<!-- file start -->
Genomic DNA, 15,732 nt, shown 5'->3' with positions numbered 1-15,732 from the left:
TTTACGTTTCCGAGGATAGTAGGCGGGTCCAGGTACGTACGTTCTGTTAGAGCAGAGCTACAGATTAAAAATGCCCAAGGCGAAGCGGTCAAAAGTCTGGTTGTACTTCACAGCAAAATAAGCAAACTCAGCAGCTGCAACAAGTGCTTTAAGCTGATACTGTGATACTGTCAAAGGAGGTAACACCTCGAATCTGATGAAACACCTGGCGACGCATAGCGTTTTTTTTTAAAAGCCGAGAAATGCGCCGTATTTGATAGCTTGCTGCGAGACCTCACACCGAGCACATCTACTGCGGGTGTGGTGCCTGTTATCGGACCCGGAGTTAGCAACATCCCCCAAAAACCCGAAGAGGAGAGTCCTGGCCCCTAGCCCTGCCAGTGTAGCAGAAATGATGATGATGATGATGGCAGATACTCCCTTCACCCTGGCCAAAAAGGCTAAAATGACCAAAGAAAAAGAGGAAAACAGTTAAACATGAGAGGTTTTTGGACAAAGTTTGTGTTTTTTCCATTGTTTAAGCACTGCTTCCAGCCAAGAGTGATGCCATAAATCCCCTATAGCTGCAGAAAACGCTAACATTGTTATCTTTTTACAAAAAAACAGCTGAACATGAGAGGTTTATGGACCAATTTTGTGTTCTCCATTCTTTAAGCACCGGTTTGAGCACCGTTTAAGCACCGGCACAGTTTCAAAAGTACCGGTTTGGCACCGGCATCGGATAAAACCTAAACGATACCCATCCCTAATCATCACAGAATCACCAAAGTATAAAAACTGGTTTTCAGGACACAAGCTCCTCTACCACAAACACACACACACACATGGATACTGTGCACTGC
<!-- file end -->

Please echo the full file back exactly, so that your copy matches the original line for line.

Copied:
Genomic DNA, 15,732 nt, shown 5'->3' with positions numbered 1-15,732 from the left:
TTTACGTTTCCGAGGATAGTAGGCGGGTCCAGGTACGTACGTTCTGTTAGAGCAGAGCTACAGATTAAAAATGCCCAAGGCGAAGCGGTCAAAAGTCTGGTTGTACTTCACAGCAAAATAAGCAAACTCAGCAGCTGCAACAAGTGCTTTAAGCTGATACTGTGATACTGTCAAAGGAGGTAACACCTCGAATCTGATGAAACACCTGGCGACGCATAGCGTTTTTTTTTAAAAGCCGAGAAATGCGCCGTATTTGATAGCTTGCTGCGAGACCTCACACCGAGCACATCTACTGCGGGTGTGGTGCCTGTTATCGGACCCGGAGTTAGCAACATCCCCCAAAAACCCGAAGAGGAGAGTCCTGGCCCCTAGCCCTGCCAGTGTAGCAGAAATGATGATGATGATGATGGCAGATACTCCCTTCACCCTGGCCAAAAAGGCTAAAATGACCAAAGAAAAAGAGGAAAACAGTTAAACATGAGAGGTTTTTGGACAAAGTTTGTGTTTTTTCCATTGTTTAAGCACTGCTTCCAGCCAAGAGTGATGCCATAAATCCCCTATAGCTGCAGAAAACGCTAACATTGTTATCTTTTTACAAAAAAACAGCTGAACATGAGAGGTTTATGGACCAATTTTGTGTTCTCCATTCTTTAAGCACCGGTTTGAGCACCGTTTAAGCACCGGCACAGTTTCAAAAGTACCGGTTTGGCACCGGCATCGGATAAAACCTAAACGATACCCATCCCTAATCATCACAGAATCACCAAAGTATAAAAACTGGTTTTCAGGACACAAGCTCCTCTACCACAAACACACACACACACATGGATACTGTGCACTGC